The Supreme Court Asked To Promote Innovation, Not Patents

October 2, 2009

The Computer & Communications Industry Association is filing an amicus brief Friday with the Supreme Court asking that the Court uphold the decision of the Court of Appeals for the Federal Circuit in the Bilski case, which denied a patent for a method of hedging on utility contracts.

Prior to the Federal Circuit’s State Street decision in 1998, it had always been understood that patents were for technology — not for all organized human activity. This principle was judicially recognized as the “business method exclusion.” State Street abolished the exclusion, and since then there have been no discernible limits to the patent system, leading to patents on such things as exercising cats, toilet reservation systems, one-click ordering, and dating methods. One notorious result has been dozens of patents on tax avoidance strategies.

As CCIA’s brief points out, “the explosive spread of the patent system in the wake of State Street has undermined the reliability of the patent system.”

In Bilski, the Federal Circuit corrected its course, not by overruling State Street but by resurrecting a longstanding Supreme Court test that limited process patents to physical transformations when no particular machine is involved.

“This is a useful line to draw,” said CCIA President and CEO Ed Black. “It’s not perfect, but it is easier to understand the principle behind it without consulting a lawyer.” CCIA’s brief supports the test but argues that State Street should have been directly overruled. As CCIA fellow Brian Kahin pointed out, “The case is an embarrassment to the American judicial system. A judge, who happens to be a patent lawyer, decided that the patent system should not be limited to technology, but should apply to all human activity. It’s like saying, ‘here, fellas, take the ball and run as far and fast as you can.’”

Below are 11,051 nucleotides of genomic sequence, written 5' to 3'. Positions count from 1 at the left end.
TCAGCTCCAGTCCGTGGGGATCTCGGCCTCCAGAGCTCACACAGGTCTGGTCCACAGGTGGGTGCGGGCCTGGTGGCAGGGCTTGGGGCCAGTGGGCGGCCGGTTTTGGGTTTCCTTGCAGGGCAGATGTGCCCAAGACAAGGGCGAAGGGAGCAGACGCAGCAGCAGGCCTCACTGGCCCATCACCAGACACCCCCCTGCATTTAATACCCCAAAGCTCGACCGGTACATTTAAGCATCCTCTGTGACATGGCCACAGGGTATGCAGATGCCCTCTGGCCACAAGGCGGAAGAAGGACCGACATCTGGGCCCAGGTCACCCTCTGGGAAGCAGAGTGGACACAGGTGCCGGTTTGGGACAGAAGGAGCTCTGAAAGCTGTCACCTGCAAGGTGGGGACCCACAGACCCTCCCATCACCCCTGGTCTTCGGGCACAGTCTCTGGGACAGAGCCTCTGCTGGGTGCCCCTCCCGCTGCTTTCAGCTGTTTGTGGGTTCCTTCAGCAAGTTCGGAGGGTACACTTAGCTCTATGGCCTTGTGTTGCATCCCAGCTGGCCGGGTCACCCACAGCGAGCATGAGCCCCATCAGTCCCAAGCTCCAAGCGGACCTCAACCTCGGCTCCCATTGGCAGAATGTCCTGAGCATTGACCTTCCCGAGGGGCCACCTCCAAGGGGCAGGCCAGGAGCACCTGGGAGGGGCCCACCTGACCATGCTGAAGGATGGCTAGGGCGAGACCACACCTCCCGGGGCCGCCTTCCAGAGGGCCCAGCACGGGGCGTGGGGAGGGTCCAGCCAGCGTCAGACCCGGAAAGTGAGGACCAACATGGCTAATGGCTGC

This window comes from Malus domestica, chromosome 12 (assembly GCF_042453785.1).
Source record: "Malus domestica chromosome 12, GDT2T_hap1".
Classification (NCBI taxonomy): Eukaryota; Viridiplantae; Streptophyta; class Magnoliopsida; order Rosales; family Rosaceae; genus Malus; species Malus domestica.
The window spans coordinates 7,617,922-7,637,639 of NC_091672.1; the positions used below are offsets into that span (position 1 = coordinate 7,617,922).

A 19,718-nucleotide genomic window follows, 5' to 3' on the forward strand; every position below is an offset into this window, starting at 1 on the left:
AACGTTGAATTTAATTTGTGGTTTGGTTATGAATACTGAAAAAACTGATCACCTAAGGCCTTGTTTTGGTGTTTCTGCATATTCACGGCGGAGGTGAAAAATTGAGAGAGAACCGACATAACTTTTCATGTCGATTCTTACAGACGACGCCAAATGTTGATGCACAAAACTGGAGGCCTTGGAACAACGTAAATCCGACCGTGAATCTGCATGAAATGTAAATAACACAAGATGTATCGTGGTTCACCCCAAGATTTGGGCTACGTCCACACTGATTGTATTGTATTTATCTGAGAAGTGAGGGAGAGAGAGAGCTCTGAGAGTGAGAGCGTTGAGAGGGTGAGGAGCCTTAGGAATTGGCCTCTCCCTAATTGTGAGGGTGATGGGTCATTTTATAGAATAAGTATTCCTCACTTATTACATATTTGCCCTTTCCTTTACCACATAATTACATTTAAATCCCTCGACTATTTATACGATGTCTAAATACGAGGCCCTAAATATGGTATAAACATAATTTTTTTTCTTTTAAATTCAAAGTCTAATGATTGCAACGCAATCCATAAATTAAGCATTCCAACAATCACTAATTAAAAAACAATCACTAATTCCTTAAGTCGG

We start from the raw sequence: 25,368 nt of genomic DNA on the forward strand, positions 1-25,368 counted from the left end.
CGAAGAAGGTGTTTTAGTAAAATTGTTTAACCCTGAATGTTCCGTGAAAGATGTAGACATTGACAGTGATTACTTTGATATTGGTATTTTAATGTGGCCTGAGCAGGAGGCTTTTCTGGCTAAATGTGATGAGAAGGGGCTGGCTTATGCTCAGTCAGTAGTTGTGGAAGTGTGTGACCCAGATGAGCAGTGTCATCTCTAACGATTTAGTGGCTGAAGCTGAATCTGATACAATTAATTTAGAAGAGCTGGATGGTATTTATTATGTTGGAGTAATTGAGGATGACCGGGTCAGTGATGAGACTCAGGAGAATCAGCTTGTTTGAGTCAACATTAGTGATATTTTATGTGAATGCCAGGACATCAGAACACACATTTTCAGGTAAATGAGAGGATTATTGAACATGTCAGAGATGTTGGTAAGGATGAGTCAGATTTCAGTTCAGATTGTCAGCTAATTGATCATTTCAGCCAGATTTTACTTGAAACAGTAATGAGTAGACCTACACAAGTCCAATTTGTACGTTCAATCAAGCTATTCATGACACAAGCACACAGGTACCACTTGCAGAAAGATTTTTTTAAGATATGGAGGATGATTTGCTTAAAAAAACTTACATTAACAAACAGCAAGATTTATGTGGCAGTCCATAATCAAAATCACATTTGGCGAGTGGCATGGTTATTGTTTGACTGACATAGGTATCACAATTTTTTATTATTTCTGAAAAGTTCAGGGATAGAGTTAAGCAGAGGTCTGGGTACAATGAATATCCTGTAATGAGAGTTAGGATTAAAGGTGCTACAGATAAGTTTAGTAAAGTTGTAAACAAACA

One problem is that the business and legal activity around process patents is not monitored, and patents are being used in ways that can undermine investments in developing products and services. Although the Federal Trade Commission has pointed out many of these problems, the Patent and Trademark Office has no way of knowing how patents are affecting business practices or the economy. One of the Federal Circuit judges said it plainly in his dissenting opinion arguing that State Street should be overruled: “The patent system has run amok.”

“The patent system works fine for specialists who get paid for generating patents and for engineering disputes, whether they win or lose,” Black added. “But it is imposing increasingly large costs and risks on the tech sector and others as patents move from protecting going businesses to serving as exotic financial instruments that are basically no more than options to litigate.”

Congress has been working on patent reform for years, but has stymied by differences in business perspective, many of which reflect industry differences. Economic research now shows that the patent system is actually having a negative effect on much of the economy, but the pharmaceutical and biotech industries are relatively happy with the system as it is, and have blocked major changes.

Black said that the underlying problem is that it is fundamentally a faith-based one-size-fits-all system. “Our faith has been undermined by experience and economic research, but policymakers haven’t figured out how to deal with entrenched interests and the legal straightjacket.”

The CCIA brief argues that boundaries of patentable subject matter must be drawn very conservatively. Patents are very powerful since they control any use of the patented subject matter without regard to whether infringement is innocent or not. But in IT, especially software, clearing thousands of functions against possible patents is prohibitively costly.

Read CCIA’s Full Amicus Brief


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